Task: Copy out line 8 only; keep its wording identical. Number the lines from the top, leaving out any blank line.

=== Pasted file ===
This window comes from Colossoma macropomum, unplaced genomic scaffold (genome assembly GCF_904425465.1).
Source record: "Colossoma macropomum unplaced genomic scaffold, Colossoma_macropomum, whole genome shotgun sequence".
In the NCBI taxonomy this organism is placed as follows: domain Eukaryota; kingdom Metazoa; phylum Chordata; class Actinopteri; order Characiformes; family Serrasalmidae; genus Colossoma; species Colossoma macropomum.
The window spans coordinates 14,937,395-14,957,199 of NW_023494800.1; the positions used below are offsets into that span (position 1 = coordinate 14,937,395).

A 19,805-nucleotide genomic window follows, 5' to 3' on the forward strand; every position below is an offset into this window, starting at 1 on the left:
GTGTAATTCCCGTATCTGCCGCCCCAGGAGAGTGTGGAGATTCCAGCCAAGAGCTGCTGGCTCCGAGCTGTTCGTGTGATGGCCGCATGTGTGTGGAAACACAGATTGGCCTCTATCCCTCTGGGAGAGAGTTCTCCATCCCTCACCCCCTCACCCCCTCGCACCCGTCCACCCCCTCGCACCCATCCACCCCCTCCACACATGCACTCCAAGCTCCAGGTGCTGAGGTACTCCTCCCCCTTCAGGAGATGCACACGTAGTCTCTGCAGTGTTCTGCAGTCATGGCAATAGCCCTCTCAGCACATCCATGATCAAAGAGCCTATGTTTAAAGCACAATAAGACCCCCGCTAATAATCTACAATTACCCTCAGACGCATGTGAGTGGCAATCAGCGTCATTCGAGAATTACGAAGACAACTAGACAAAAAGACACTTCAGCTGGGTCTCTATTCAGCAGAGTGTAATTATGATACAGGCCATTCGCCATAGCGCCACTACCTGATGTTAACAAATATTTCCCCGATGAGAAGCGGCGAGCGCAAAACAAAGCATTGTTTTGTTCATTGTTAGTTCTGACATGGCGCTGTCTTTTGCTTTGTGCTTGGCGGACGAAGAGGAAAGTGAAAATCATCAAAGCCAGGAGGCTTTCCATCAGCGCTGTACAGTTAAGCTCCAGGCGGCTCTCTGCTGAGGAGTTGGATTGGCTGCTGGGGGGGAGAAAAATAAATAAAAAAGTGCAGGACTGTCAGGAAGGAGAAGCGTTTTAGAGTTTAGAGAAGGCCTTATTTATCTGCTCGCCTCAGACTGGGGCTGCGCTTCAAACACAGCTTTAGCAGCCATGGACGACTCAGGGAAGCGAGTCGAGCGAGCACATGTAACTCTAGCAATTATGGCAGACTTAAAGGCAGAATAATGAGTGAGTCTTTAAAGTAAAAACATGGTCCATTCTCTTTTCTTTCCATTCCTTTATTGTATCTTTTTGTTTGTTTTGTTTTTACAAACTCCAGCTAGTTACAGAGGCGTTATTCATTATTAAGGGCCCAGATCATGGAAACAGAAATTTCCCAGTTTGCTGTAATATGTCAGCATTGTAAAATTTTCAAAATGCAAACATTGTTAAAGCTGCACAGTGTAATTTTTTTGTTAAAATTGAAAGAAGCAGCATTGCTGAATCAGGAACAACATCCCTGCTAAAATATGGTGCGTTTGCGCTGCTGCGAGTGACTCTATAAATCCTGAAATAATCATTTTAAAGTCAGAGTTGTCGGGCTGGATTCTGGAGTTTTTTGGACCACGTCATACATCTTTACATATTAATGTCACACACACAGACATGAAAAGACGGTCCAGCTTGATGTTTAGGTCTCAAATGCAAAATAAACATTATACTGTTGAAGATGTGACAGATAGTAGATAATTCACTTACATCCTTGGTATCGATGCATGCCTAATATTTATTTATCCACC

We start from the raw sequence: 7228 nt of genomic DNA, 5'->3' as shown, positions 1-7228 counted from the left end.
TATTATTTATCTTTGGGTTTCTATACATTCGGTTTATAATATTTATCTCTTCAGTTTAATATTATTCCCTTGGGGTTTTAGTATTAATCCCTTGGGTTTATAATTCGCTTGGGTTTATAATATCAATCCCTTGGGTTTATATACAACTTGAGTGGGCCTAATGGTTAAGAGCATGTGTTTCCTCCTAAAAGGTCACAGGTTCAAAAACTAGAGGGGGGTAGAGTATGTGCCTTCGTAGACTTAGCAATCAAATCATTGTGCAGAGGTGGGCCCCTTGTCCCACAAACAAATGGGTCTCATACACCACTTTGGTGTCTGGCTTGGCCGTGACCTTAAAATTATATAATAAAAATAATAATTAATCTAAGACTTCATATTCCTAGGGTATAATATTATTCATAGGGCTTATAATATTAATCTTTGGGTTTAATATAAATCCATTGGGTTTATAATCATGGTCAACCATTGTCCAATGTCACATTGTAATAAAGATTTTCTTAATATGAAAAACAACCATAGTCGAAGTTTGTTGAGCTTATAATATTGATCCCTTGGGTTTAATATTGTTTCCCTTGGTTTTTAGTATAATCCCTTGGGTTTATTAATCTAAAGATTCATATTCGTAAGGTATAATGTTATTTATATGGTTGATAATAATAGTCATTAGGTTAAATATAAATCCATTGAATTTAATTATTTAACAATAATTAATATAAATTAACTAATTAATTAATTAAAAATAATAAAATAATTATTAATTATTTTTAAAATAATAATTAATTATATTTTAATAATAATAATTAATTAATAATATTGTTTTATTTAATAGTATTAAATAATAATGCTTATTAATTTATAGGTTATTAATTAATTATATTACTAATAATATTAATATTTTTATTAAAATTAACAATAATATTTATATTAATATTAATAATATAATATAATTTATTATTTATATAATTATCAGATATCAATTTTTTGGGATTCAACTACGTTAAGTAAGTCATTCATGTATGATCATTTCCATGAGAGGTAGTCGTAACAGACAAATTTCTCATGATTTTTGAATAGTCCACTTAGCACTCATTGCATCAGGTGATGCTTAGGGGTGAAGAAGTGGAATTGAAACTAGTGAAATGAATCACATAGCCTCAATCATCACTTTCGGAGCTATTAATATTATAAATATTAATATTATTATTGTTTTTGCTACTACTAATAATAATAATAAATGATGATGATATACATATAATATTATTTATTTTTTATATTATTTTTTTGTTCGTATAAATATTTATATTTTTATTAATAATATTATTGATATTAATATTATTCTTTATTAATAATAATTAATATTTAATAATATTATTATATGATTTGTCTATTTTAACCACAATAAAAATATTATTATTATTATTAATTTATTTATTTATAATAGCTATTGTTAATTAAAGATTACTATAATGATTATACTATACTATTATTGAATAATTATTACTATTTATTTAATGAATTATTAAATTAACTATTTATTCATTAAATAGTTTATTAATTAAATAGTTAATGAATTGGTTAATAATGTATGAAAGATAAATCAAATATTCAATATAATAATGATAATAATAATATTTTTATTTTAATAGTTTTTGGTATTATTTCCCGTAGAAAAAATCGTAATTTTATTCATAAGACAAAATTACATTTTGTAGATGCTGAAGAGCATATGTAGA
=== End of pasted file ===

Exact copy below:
TATTATTTATCTTTGGGTTTCTATACATTCGGTTTATAATATTTATCTCTTCAGTTTAATATTATTCCCTTGGGGTTTTAGTATTAATCCCTTGGGTTTATAATTCGCTTGGGTTTATAATATCAATCCCTTGGGTTTATATACAACTTGAGTGGGCCTAATGGTTAAGAGCATGTGTTTCCTCCTAAAAGGTCACAGGTTCAAAAACTAGAGGGGGGTAGAGTATGTGCCTTCGTAGACTTAGCAATCAAATCATTGTGCAGAGGTGGGCCCCTTGTCCCACAAACAAATGGGTCTCATACACCACTTTGGTGTCTGGCTTGGCCGTGACCTTAAAATTATATAATAAAAATAATAATTAATCTAAGACTTCATATTCCTAGGGTATAATATTATTCATAGGGCTTATAATATTAATCTTTGGGTTTAATATAAATCCATTGGGTTTATAATCATGGTCAACCATTGTCCAATGTCACATTGTAATAAAGATTTTCTTAATATGAAAAACAACCATAGTCGAAGTTTGTTGAGCTTATAATATTGATCCCTTGGGTTTAATATTGTTTCCCTTGGTTTTTAGTATAATCCCTTGGGTTTATTAATCTAAAGATTCATATTCGTAAGGTATAATGTTATTTATATGGTTGATAATAATAGTCATTAGGTTAAATATAAATCCATTGAATTTAATTATTTAACAATAATTAATATAAATTAACTAATTAATTAATTAAAAATAATAAAATAATTATTAATTATTTTTAAAATAATAATTAATTATATTTTAATAATAATAATTAATTAATAATATTGTTTTATTTAATAGTATTAAATAATAATGCTTATTAATTTATAGGTTATTAATTAATTATATTACTAATAATATTAATATTTTTATTAAAATTAACAATAATATTTATATTAATATTAATAATATAATATAATTTATTATTTATATAATTATCAGATATCAATTTTTTGGGATTCAACTACGTTAAGTAAGTCATTCATGTATGATCATTTCCATGAGAGGTAGTCGTAACAGACAAATTTCTCATGATTTTTGAATAGTCCACTTAGCACTCATTGCATCAGGTGATGCTTAGGGGTGAAGAAGTGGAATTGAAACTAGTGAAATGAATCACATAGCCTCAATCATCACTTTCGGAGCTATTAATATTATAAATATTAATATTATTATTGTTTTTGCTACTACTAATAATAATAATAAATGATGATGATATACATATAATATTATTTATTTTTTATATTATTTTTTTGTTCGTATAAATATTTATATTTTTATTAATAATATTATTGATATTAATATTATTCTTTATTAATAATAATTAATATTTAATAATATTATTATATGATTTGTCTATTTTAACCACAATAAAAATATTATTATTATTATTAATTTATTTATTTATAATAGCTATTGTTAATTAAAGATTACTATAATGATTATACTATACTATTATTGAATAATTATTACTATTTATTTAATGAATTATTAAATTAACTATTTATTCATTAAATAGTTTATTAATTAAATAGTTAATGAATTGGTTAATAATGTATGAAAGATAAATCAAATATTCAATATAATAATGATAATAATAATATTTTTATTTTAATAGTTTTTGGTATTATTTCCCGTAGAAAAAATCGTAATTTTATTCATAAGACAAAATTACATTTTGTAGATGCTGAAGAGCATATGTAGA